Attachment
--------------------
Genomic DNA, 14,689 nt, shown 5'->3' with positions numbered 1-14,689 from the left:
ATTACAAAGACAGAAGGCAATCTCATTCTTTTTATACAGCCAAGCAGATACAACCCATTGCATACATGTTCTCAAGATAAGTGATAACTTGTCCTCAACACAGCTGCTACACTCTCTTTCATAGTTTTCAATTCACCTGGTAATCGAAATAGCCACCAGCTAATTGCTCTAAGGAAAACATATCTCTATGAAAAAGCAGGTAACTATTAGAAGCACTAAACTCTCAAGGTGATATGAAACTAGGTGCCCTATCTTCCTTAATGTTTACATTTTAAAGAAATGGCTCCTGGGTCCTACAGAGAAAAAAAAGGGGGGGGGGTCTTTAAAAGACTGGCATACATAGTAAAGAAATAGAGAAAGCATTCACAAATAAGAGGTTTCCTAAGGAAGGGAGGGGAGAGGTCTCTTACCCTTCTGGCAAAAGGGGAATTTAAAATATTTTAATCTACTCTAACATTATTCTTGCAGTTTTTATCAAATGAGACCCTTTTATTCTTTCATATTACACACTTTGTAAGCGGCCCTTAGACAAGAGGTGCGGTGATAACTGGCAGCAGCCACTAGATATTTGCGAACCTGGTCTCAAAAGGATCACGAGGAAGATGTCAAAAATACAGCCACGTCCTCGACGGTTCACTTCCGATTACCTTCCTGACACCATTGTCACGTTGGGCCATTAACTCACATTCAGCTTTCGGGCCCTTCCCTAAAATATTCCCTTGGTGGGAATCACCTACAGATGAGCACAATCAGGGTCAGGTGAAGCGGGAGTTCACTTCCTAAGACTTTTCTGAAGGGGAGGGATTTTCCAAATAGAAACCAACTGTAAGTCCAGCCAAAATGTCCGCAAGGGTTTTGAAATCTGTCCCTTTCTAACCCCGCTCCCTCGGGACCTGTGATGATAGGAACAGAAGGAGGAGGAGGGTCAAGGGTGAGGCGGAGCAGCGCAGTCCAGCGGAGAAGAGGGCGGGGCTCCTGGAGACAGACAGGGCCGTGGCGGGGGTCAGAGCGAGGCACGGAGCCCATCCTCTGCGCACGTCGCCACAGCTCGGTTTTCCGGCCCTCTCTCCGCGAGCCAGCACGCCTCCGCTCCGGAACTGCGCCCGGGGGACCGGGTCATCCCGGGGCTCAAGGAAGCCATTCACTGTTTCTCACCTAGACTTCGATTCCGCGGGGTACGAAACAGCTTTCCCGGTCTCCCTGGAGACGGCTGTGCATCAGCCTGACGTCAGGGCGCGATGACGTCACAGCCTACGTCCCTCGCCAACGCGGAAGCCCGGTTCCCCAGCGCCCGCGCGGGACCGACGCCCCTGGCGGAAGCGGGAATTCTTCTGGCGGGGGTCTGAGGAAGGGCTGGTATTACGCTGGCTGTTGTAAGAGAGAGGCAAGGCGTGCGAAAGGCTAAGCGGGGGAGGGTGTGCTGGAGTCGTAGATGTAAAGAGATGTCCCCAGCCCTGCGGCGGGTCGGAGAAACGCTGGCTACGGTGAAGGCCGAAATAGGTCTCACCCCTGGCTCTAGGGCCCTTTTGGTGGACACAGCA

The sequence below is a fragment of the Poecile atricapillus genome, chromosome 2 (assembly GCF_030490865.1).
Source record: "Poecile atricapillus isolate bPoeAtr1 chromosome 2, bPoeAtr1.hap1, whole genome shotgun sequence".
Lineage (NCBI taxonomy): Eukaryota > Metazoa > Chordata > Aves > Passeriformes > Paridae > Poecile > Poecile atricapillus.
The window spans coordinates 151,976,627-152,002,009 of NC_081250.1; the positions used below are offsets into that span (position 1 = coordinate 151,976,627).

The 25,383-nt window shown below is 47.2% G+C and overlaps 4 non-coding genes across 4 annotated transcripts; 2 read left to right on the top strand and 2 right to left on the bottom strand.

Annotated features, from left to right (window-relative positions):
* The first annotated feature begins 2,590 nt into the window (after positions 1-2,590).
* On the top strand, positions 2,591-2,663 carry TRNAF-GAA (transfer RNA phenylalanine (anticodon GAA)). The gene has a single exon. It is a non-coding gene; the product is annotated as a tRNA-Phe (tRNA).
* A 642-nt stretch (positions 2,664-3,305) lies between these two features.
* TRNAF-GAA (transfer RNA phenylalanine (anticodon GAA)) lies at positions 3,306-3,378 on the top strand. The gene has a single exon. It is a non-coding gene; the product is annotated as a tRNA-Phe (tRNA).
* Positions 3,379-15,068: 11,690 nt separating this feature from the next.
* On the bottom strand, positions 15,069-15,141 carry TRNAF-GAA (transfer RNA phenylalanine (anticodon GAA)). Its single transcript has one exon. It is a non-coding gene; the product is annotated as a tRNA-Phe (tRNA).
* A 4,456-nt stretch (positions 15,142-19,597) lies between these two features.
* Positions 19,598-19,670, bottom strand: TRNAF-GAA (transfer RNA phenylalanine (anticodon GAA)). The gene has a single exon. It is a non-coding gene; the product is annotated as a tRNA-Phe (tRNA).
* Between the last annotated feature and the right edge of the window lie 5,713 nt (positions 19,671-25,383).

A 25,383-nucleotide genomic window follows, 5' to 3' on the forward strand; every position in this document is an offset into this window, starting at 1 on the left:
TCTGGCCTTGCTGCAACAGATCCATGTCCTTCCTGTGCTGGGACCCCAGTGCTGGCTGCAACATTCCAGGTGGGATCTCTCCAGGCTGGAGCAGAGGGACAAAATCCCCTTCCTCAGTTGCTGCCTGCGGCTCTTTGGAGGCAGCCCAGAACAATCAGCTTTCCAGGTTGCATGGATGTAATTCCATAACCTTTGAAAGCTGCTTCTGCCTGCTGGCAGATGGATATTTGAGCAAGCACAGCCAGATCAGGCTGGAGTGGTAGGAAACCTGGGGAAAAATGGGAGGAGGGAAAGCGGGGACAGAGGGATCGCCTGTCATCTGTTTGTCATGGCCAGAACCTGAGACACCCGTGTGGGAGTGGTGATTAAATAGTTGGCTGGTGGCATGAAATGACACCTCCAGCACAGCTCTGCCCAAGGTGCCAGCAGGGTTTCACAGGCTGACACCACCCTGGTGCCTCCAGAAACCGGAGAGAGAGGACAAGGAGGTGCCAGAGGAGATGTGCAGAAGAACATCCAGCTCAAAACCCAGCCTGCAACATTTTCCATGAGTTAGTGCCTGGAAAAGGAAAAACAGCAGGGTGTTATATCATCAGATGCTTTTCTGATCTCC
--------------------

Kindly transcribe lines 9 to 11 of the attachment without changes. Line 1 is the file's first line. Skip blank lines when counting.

* The first annotated feature begins 2,590 nt into the window (after positions 1-2,590).
* On the top strand, positions 2,591-2,663 carry TRNAF-GAA (transfer RNA phenylalanine (anticodon GAA)). The gene has a single exon. It is a non-coding gene; the product is annotated as a tRNA-Phe (tRNA).
* A 642-nt stretch (positions 2,664-3,305) lies between these two features.